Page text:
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Actually I have many questions here. I'm quite new to live signs reinforcement and I have no formal training in it and I want to learn more so pardon me if anything sounds stupid.

We've recently moved in to a new church and I volunteered to be a sound man. Now we have a Presonus StudioLive 24.4.2 console (not the AI) running direct to 3 different power amps that drive a pair of subwoofers (which are connected to an aux set to post-fader and have the 200Hz and above cut hard through its parametric eq acting like a lpf), pair of loudspeakers from the main outs and 2 wedges monitors (connected on other pair of aux). We also have a behringer crossover which the current guy don't know how to use so it's not connected to the system right now. I've noticed that the sound that comes out of the PA system is very different than listening to my headphones (superlux hd681 evo). It's very muddy and lacks very much on the highs. Now the presonus mixer have a parametric EQ for the mains out and a GEQ as well. Questions are :

  • is it a great idea to tune the system by referencing through headphones or should I better use an RTA mic (which I can't afford right now)?
  • should I use the parametric EQ for tuning then GEQ for ringing out feedback?

Thanks in advance and I might bring out a couple more questions. Later if I find the answer here.

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    Your audience is listening the PA, not an headphone, so you have to setup your system so that the PA sounds OK. As you don't have an analyzer, do it by hear for the time being. The crossover should probably be used to receive the mixing desk main output and split it between low that you send to the subwoofers and high that you send to the main loudspeakers. Use an aux to feed the wedges. Don't hesitate to cut low and high freqs on the wedges. Listen for freqs that 'ring' in the church thru PA and use narrow filters to remove them. – audionuma Aug 23 '15 at 20:11
  • Audionuma is corrrect. I'm assuming audionuma is telling you to use the GEQ to ring out your room. Depending on the firmware version of your 24.4.2, you may also be able to use the SMAART Room Analysis Wizard to ring our your room. You'd need a laptop connected with Universal Control installed and also an RTA mic however. The wizard will use the parametric EQ on the main channels. – Winston Chow Aug 25 '15 at 23:48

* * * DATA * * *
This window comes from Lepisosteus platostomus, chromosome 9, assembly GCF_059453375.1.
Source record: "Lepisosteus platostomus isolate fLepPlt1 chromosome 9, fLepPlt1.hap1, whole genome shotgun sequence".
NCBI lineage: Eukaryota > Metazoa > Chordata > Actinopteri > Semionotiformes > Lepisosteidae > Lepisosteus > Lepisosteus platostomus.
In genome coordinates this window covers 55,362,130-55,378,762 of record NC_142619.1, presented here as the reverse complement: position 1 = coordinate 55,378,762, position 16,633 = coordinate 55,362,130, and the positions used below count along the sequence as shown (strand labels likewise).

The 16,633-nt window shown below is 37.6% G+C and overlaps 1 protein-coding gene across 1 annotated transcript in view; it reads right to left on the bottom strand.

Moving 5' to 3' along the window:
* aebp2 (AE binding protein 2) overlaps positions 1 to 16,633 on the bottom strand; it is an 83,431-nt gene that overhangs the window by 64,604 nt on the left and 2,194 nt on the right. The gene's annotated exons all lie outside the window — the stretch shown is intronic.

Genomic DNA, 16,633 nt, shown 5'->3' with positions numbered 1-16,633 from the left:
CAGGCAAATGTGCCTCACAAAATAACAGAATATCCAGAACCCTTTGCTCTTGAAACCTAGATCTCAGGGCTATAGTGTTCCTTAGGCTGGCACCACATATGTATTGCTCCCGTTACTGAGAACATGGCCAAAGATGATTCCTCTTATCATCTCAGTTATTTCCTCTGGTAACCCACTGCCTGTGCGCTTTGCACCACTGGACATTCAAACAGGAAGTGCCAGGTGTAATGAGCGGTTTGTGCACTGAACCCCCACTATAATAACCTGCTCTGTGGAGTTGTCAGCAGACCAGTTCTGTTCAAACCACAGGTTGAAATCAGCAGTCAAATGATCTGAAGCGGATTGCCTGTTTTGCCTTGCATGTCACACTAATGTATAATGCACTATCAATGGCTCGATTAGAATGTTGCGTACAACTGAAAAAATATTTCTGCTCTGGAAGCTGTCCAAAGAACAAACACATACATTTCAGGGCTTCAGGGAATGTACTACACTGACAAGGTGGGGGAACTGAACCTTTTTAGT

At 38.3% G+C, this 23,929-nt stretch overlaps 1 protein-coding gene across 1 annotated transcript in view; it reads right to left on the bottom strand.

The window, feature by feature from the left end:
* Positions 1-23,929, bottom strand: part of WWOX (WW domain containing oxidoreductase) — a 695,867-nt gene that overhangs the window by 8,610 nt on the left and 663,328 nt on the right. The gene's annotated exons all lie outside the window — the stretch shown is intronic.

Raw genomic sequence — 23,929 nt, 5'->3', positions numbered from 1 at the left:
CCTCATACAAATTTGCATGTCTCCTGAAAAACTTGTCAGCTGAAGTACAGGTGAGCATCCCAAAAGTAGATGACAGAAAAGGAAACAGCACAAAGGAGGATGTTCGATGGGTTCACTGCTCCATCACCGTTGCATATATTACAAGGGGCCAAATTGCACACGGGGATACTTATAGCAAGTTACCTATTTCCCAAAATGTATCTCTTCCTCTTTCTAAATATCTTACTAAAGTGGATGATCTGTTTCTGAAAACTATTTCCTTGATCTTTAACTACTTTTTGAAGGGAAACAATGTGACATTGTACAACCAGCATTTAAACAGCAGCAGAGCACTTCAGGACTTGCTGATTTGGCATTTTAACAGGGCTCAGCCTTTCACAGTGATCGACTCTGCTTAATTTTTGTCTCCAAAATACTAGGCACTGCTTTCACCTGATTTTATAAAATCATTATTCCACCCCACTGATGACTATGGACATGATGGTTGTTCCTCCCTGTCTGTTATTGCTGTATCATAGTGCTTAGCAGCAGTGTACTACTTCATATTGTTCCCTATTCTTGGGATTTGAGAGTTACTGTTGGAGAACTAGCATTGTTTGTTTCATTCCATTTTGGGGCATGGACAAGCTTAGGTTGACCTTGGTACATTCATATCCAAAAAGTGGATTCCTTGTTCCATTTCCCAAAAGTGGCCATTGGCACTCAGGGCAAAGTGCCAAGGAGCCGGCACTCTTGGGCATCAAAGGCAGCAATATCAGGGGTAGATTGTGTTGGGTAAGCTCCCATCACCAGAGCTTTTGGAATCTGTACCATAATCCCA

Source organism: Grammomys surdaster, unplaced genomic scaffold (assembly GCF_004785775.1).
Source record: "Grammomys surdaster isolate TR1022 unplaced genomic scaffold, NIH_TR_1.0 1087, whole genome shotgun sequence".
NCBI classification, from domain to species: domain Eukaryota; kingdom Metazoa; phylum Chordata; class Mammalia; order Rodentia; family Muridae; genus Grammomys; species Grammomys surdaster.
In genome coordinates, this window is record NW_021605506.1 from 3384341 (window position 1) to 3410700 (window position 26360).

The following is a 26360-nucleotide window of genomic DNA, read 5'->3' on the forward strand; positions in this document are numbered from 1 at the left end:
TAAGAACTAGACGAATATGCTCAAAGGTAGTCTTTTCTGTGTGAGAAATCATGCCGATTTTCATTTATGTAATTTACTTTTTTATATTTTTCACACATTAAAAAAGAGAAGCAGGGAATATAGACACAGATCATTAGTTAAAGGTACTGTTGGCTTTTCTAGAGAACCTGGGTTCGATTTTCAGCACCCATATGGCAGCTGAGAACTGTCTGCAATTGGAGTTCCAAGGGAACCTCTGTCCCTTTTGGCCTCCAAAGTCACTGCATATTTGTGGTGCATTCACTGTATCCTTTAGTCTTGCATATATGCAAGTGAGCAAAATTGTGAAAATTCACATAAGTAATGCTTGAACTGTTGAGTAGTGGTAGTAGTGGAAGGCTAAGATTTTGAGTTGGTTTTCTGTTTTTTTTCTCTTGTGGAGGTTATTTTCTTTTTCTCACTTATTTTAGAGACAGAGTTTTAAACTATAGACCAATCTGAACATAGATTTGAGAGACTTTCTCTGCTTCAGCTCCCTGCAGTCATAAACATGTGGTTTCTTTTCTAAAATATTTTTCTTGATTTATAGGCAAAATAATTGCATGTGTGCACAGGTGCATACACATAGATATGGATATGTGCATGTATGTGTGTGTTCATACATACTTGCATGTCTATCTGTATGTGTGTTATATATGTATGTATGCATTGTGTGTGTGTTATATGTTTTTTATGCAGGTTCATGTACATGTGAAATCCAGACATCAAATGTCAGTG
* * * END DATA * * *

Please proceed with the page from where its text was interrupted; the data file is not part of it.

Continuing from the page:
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First things first, use your crossover. You should connect your main outputs to it and feed your main loudspeakers and your subwoofers power amps from it. Connecting and learning how to configure your crossover should be easy enough and straightforward, after you do some reading of the manual. This will give you the advantage of using less faders to control the total volume and you can set the main/sub balance from the power amps gain control. Then you will also be able to tune your system more efficiently using your main out parametric or graphic equalizer, since the changes you make there apply to your whole system, excluding the wedges. And probably the acoustics of your new church will demand tuning on the frequencies below 200Hz. If your crossover allows it (extra pairs of output), I'd recommend feeding your wedges from the same output you feed the main loudspeakers, which will give more controlled low frequencies. If that's not the case or if your monitors need drastically different equalizing from your mains, use the same post-fader technique to remove the same frequencies that you set you crossover to remove from the main speakers and apply further equalizing, according to their special needs.

Then, as @audionuma suggested, don't use your headphones for the tuning of the system, use the system that needs to be tuned. Use your ears and move around the place to check the sound, since it changes a lot from place to place, depending on the placement of the speakers and the acoustics of the church.

Now, which kind of EQ you choose to use depends on the needs of the tuning. GEQ should be enough for the most of tuning and getting rid of ringing/feedback. Parametric EQ has less bands, but allows you to shape the filters response with much more options, so you could use it for example to boost the highs all together, instead of boosting all the bands of high frequencies of your GEQ. Also depending on the kind of music/sounds that your system is going to be used for, you should apply a low cut, say at 60Hz, since probably you are never going to need these frequencies for any reason. If for example the system is going to be used only for a choir, you can apply the low cut at 80Hz, or a little higher (again, listen to it), and with this you are going to get rid of a lot unnecessary rumble and your power amps are going to work more efficiently, since these frequencies are power demanding. For music with heavy bass and a lot low end information, the filter should be set at 40hz.

Try before applying drastic equalizing to experiment with the placement of speakers and, if any, your microphones. A lot of problems can be avoided this way and it will allow you to use your EQs mostly for enhancing the quality of the sound, rather that fixing problems.

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